(same as HISTORY 292)
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Prof. D. deB. Beaver Bronfman 117; ext. 2239 Office Hours: call or drop in
Aims and Methods
The purpose of this seminar is to acquire an understanding of the nature, development, role, and significance of technology as a dynamic element in human society. In other words, we will be studying the social history of technology, a vast subject area, both in time, and in conceptual approaches. To geve us a path through this area, we will use a few "texts" to provide focus, continuity, and a point of departure for looking at the subject in different ways.
For example, at a very basic level, one can approach the history of technology either as a study in the humanities, illuminating human nature, or as one in the social sciences, yielding causal relations and predictive power. In fact, we will want to try the social sciences viewpoint in considering technology assessment, but, at the same time, our focus on the "unexpected" consequences of technology will involve us in a study of human nature.
In recent years historians
of technology have stressed ideology, complexity, and system as important
factors in the development of technology and in the characterization
of its nature. They have also broadened their concerns to provide
context from the point of view of the environment, of "consumers," and
of women. These and similar factors are significant for understanding
and reconstructing the technological past. They are also important
for analysing and evaluating what are taken to be the salient features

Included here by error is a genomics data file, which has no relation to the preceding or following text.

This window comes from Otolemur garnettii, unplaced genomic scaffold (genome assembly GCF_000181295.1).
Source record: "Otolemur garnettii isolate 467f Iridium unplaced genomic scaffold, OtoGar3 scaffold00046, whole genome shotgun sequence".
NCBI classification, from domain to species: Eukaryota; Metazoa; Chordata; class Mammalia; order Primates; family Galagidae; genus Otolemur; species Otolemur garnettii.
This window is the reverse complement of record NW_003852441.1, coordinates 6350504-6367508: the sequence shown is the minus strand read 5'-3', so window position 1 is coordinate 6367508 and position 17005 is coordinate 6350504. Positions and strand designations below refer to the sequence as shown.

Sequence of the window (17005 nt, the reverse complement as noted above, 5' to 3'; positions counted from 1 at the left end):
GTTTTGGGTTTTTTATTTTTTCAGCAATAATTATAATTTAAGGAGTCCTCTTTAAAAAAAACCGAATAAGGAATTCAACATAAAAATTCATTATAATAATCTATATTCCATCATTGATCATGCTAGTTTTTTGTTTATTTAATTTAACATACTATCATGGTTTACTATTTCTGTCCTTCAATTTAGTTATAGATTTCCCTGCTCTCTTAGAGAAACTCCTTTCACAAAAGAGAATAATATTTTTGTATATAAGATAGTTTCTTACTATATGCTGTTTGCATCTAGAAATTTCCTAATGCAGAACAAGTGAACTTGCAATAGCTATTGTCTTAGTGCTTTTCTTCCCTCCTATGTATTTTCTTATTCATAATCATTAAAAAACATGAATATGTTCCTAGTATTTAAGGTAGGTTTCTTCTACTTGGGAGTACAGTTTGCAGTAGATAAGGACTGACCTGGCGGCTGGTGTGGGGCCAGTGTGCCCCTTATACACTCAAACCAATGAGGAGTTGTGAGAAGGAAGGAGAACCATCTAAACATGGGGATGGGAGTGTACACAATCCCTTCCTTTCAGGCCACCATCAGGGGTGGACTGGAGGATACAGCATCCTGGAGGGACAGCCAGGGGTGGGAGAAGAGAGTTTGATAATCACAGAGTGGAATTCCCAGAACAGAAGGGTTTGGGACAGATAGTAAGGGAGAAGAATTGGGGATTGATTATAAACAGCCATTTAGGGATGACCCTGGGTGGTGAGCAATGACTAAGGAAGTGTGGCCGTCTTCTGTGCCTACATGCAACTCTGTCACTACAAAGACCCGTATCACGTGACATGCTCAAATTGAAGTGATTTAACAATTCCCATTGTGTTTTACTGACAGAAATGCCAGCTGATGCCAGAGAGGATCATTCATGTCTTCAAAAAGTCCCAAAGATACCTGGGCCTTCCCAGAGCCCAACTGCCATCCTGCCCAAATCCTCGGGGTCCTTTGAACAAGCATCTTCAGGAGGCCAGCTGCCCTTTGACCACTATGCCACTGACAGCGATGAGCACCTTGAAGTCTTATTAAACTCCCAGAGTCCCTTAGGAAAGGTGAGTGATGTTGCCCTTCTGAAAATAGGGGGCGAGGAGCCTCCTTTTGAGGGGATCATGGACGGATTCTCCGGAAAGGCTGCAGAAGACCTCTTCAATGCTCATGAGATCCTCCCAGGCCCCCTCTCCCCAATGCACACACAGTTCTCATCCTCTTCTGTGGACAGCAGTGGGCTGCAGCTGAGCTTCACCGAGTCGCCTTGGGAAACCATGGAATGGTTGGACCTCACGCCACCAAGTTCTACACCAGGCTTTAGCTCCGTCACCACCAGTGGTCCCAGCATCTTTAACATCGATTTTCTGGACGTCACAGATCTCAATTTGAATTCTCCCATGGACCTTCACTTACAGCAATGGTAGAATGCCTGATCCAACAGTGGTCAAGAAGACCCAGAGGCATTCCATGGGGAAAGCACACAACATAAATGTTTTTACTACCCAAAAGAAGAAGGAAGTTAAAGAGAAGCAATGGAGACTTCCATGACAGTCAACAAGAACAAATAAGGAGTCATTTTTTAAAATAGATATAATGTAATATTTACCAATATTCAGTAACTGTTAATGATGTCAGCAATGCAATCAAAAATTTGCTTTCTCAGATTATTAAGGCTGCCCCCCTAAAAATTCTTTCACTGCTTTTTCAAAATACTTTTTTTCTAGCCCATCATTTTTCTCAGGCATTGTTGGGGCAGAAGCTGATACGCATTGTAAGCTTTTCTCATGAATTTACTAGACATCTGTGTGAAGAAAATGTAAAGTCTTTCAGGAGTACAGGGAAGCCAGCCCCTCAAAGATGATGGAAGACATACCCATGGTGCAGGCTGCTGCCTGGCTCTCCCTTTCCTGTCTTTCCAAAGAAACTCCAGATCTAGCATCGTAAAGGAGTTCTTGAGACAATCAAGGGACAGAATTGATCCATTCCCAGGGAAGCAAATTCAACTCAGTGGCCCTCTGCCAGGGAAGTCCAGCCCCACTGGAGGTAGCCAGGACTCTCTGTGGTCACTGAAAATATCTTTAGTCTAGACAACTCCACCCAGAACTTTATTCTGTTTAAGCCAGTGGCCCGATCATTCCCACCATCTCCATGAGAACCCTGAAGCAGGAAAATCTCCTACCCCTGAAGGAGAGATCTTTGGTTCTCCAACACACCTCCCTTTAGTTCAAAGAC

of the interrelationships of technology and society.
Class discussion (30% of
The purpose of the term
project is to study specific areas of personal interest, and to apply
newly acquired knowledge critically where appropriate, while following
a method and narrative discipline relatively unusual for an academic
exercise. Conventional history of technology is rather linear straightforward
narrative, chronological, and causally relatively simple. Such histories
oversimplify the complex interrelations of humans and technologies,
which form a rich and interwoven historical tapestry. It is extraordinarily
difficult to try to write history unconventionally, but the attempt
to do so is well worth the effort it takes to acquire a novel comparative
George Basalla's The Evolution
of Technology presents an unusual and provocative theory of technology:
an evolutionary model for understanding technology's history and development.
Students are to read Basalla's book and write a critical evaluation
of it. Papers (6-10 pp) should be handed in by Thursday, Oct. 31.
SHOT (Society for the History of Technology) publishes a journal, Technology and Culture, that contains many excellent articles covering a variety of topics. One issue each year contains a bibliographical update.
The list above may prove useful in forming ideas about how to start your Connections episode, and what events you might like to include in it. As you move to refine and expand the structure and character of your episode, you will find there are many fine and interesting books on more specific topics, such as on industry (electrical, chemical, automotive, computer), on engineering, on categories (power, communications, transport, military, textiles, metallurgy, materials, domestic technologies), etc.
If you start early enough, you may be able to identify useful articles you would like to have, which, if not held at Williams, could be ordered on inter-library loan. If you haven't ordered such articles before Fall Reading Period, however, you can't count on their arriving in time for your presentation.
Under the Resources section of the History of Science website are helpful materials for the history of technology, including some useful links to sources and other reputable links. There are many other potentially useful Internet sites which may help you, but beware the time sink factor.